Miss Colson didn't want me taking junior high band. She just couldn't imagine that one summer of private lessons on any instrument, let alone tuba, would be sufficient to prepare me for the relative rigor of seventh grade band. It may have had something to do with the fact that I had foregone the elementary school orchestra experience: the one that was under her direction. It may have been that she was sincerely concerned for my welfare and future happiness. Or not. Whatever the case, my parents decided that I was a good enough risk, after years of private piano lessons, to give the largest member of the brass family a shot.
What prompted me to choose the tuba? Part of my fascination came from watching the sousaphone players in the high school pep band when I went to a football game with my older brother. They seemed to be the most amusing and the most amused. There was something about them, one in particular: he seemed alternatingly ridiculous and charismatic. I found that combination appealing. Then there was the fact that I was a legacy, of sorts. My father had "played" tuba when he was in high school. More to the point, he had carried the marching version, a sousaphone because it was necessary to have at least seven to spell out "BOULDER" on the bells of the instrument high overhead. He didn't remember much, but one of the other guys showed him that if the first and third valve was pressed at the same time you could get a "C." Or an "F." If you blew at the same time. My dad wasn't that committed.
I was. I took weekly lessons on my parents back patio over the summer from the high school's band director. I understood from him and just about anyone who knew that I was an odd case. Tuba was an instrument that most people eventually came to after mastering other instruments. I knew that I would be playing primarily rhythm. I would be the part of the "oompah" section. That didn't keep me from dreaming of lovely bass melodies.
I grew up listening to the second side of my family's copy of the soundtrack to "Hans Christian Andersen." Side one was music from the film and it was fine and all, but I preferred to listen to Danny Kaye tell the tale of Tubby The Tuba. It told the tale of a tuba that dared to carry a tune. Tubby learns a melody from a frog who is as lonely as he is, and then returns to share it with his orchestra. At first, all the other brass, woodwinds and strings laugh and sneer. Then they hear this beautiful little song, and they are all transported.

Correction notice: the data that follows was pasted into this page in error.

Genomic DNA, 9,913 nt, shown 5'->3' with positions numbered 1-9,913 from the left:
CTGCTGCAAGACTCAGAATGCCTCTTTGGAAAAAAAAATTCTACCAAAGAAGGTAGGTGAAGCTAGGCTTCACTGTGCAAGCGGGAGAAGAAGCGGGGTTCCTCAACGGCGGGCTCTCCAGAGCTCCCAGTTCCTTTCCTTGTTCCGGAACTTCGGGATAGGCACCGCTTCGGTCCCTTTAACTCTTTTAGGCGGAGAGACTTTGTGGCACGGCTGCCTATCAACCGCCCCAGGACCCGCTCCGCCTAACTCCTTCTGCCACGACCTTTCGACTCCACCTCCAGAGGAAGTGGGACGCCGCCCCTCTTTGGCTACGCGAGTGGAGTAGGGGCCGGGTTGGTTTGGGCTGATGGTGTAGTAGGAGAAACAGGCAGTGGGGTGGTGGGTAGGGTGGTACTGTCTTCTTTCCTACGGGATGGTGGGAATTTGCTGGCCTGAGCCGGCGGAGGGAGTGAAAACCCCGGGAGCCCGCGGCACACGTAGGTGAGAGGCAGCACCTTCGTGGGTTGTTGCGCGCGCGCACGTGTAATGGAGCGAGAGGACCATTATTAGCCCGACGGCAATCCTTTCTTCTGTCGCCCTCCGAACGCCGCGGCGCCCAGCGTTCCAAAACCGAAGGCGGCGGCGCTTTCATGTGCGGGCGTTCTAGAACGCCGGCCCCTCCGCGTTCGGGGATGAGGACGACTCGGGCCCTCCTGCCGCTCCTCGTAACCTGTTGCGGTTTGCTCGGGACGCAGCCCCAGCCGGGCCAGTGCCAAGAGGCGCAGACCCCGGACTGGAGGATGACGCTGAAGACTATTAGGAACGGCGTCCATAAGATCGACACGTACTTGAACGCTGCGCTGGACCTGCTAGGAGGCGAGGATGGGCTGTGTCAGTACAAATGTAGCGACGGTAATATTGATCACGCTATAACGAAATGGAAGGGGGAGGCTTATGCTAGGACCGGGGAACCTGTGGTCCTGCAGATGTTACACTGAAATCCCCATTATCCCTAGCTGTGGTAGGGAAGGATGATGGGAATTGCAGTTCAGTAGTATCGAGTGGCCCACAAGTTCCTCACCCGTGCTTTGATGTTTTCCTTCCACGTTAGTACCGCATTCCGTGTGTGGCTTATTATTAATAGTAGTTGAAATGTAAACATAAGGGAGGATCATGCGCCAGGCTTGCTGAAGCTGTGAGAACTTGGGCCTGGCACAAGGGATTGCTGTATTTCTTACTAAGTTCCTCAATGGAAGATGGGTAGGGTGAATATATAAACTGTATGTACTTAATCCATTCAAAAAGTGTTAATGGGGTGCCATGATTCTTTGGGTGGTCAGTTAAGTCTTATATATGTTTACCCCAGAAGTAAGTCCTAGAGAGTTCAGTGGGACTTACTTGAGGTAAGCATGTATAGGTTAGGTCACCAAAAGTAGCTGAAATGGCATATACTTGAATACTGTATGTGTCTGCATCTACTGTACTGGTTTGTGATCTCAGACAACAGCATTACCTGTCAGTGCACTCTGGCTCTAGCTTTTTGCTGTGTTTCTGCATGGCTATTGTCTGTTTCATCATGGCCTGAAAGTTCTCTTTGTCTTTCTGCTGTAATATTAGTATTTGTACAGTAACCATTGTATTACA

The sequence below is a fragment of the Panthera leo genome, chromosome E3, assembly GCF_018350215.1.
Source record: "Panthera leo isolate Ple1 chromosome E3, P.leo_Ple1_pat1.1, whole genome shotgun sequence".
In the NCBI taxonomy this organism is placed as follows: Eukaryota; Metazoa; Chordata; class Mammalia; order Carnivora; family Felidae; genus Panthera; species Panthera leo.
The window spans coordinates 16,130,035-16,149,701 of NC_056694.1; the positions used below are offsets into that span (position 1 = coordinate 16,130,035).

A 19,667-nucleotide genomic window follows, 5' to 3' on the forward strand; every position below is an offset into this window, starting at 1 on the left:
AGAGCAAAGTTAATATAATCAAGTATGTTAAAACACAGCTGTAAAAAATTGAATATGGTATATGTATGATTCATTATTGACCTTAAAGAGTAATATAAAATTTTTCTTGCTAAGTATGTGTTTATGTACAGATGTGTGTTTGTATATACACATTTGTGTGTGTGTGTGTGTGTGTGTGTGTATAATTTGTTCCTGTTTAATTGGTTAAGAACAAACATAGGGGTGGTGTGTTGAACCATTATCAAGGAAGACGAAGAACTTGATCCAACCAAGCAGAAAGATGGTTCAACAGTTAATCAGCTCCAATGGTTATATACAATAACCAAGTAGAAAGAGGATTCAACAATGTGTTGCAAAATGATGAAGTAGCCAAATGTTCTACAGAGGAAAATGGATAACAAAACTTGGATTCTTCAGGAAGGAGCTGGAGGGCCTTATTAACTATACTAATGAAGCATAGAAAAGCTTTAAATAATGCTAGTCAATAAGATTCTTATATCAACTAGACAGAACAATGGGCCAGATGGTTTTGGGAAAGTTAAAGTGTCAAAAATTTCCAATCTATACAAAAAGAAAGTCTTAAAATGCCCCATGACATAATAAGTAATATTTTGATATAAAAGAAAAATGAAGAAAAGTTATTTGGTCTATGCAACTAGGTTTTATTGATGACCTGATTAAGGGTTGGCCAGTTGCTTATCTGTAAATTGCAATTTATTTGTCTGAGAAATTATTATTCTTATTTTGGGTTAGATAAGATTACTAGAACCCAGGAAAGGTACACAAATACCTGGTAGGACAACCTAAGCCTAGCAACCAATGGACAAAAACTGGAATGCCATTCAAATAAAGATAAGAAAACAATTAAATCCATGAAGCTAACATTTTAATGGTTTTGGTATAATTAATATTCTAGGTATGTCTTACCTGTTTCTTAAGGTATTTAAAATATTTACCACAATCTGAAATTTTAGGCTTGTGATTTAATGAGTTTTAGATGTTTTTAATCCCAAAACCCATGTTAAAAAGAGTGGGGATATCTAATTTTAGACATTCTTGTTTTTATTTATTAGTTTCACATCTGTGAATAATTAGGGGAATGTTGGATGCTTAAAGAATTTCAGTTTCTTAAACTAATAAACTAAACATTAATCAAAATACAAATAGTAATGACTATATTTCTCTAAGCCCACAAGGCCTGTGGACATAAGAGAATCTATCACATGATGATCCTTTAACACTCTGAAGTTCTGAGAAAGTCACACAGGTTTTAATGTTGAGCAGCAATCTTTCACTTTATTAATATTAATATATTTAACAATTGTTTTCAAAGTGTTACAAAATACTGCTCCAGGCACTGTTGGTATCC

And so was I. I spent years sitting in the next to last row, just in front of the percussion, on the conductor's left. I played what was on the page and counted hours of rests waiting for my turn. As I continued to take private lessons and practice at home, I learned songs written expressly for the tuba. I remember my older brother loaning me his copy of Maynard Ferguson's "The Big F" because it had a real boss tuba part on "Night Train." I learned Roger Bobo's name and worshiped at his low brass altar. And still I waited for my big moment.
It never came. There were some challenging parts. I was first chair, and so it fell to me when the other part-time tuba players couldn't cut the big bass mustard, I played those arpeggios and runs while the others were content to lay out until the oompah came back. When I graduated from high school, I was done with the tuba. The great brass relic that I had kept in my parents' house for six years was stuffed up into the crawlspace. When a friend of mine was selling off her childhood flute, it occurred to me that there was probably some money to be made on this great circular mass of tubing. I made seventy-five dollars. The guy told me that it was dinged up enough that he doubted that he could get it back into playing shape. He said he imagined it might end up like a few others he had seen over the years: turned into a whimsical lamp. What a conversation piece.
Every now and then I think about the tuba I don't own anymore. It really was my instrument much more than the piano ever was, even though there was a time when I was certain I wanted to be Elton John. Can you imagine "Candle in the Wind" being played on a tuba? I can.